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Pomeranian Mobile


The dainty little Pomeranian sparkles with character and friendliness. The smallest of the spitz breeds, they look almost like miniature foxes, with an outercoat that has long, erect hairs and a thick undercoat, giving them the appearance of a ball of fluff.

The need-to-know
  • Dog suitable for non-experienced owners
  • Basic training required
  • Enjoys gentle walks
  • Enjoys walking half an hour a day
  • Little toy dog
  • Some drool
  • Requires grooming daily
  • Non hypoallergenic breed
  • Very vocal dog
  • Guard dog. Barks and alerts
  • Great with other pets
  • Great family dog

Key Facts

Lifespan: 12–16 years
Weight: 1.8–3kg
Height: 18–30cm
Colours: White, black, brown, blue, red, orange, beaver, cream, white, merle, parti-coloured, sable
Size: Small
Kennel Club group: Toy


Family-friendly: 2/5
Exercise needs: 2/5
Easy to train: 4/5
Tolerates being alone: 1/5
Likes other pets: 3/5
Energy level: 3/5
Grooming needs: 3/5
Shedding: 4/5


They are lively and energetic little dogs who are very loyal to their families, although generally bond to one person. Pomeranians enjoy being handled and spending time with their beloved owner but it’s important that they have the opportunity to be ‘real dogs’. They make excellent watch dogs, as they are quite vocal and will alert to anything unusual - or indeed to just about anything! Despite their gentle and affectionate natures and surprisingly enthusiastic attitude to life, care must be taken, as under all that hair they are tiny and quite fragile.

History and Origins

Country of Origin: Germany

Unlikely as it may seem, Pomeranians (or 'Poms') are almost certainly descended from the sledge-pulling dogs of the Arctic and are probably related to the Keeshond, Norwegian Elkhound and the Samoyed. This small pet dog was intentionally bred through progressive size reduction although when they arrived in the UK with German-born Queen Charlotte they were very different from the Poms we know today - being white and much larger (9-14kgs). They soon became popular, especially with royalty, so when Queen Victoria visited Florence and saw much smaller various of the breed there, she brought them home with her. The Queen went on to breed them and showed them at Crufts in 1891 where (not surprisingly!) she won best of breed. In the years that followed her death in 1901, selective breeding for a smaller size continued until the tiny dog we know today was developed and the larger sizes vanished entirely from the UK.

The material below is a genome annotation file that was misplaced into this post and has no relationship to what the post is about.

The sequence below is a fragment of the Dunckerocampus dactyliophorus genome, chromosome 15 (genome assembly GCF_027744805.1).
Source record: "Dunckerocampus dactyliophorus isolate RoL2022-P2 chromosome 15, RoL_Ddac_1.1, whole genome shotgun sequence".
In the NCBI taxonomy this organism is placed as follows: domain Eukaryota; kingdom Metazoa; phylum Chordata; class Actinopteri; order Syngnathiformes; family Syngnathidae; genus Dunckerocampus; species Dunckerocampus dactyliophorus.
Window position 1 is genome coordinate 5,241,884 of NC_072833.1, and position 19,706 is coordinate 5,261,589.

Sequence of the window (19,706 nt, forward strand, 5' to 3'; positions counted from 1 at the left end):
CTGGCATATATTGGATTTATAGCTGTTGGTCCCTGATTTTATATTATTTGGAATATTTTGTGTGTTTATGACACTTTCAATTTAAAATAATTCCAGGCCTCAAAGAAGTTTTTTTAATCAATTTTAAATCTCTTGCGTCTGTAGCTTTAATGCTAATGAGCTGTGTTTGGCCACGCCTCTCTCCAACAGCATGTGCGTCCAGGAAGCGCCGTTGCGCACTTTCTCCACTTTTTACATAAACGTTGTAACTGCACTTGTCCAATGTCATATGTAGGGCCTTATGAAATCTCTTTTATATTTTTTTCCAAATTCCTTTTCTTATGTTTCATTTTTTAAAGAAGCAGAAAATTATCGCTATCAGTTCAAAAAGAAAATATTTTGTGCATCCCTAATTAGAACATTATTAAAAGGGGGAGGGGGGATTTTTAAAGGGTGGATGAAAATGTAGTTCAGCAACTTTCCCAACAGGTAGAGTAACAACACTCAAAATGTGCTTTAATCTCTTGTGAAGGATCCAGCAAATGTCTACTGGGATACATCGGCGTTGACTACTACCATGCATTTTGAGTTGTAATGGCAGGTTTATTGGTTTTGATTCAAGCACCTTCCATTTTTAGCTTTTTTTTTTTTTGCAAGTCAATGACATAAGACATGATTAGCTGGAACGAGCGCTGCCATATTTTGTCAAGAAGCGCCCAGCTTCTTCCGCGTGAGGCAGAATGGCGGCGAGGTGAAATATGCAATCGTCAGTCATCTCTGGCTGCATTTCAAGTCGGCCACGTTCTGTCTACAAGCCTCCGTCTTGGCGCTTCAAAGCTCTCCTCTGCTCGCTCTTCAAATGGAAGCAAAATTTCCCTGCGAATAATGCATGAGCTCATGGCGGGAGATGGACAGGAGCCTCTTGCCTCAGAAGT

Health and Common Issues

Exercise Needs

Space Requirements

Nutrition and Feeding

Grooming Pomeranians

Training Pomeranians

Best Family Dog Breeds

Did You Know?

  • When Poms first came to the UK, they were very much the canine supermodels of the time. Artist Gainsborough was particularly taken with the breed and painted them several times. This was possibly what led to their popularity - especially among the aristocracy.
  • Their connection to the arts doesn’t stop there either, Mozart had a Pomeranian named Pimperl, to which he dedicated an aria to and Michelangelo had a Pom by his side whilst he painted the ceiling of the Sistine Chapel.
  • Two Pomeranian’s survived the sinking of the Titanic in 1912.
  • One of the most internet famous dogs ever, was a Pomeranian called Boo. He had 16 million Facebook fans when he passed away in January 2019.
  • Pomeranian’s have one of the smallest litter sizes with the average being around 2 – 3 puppies per litter.

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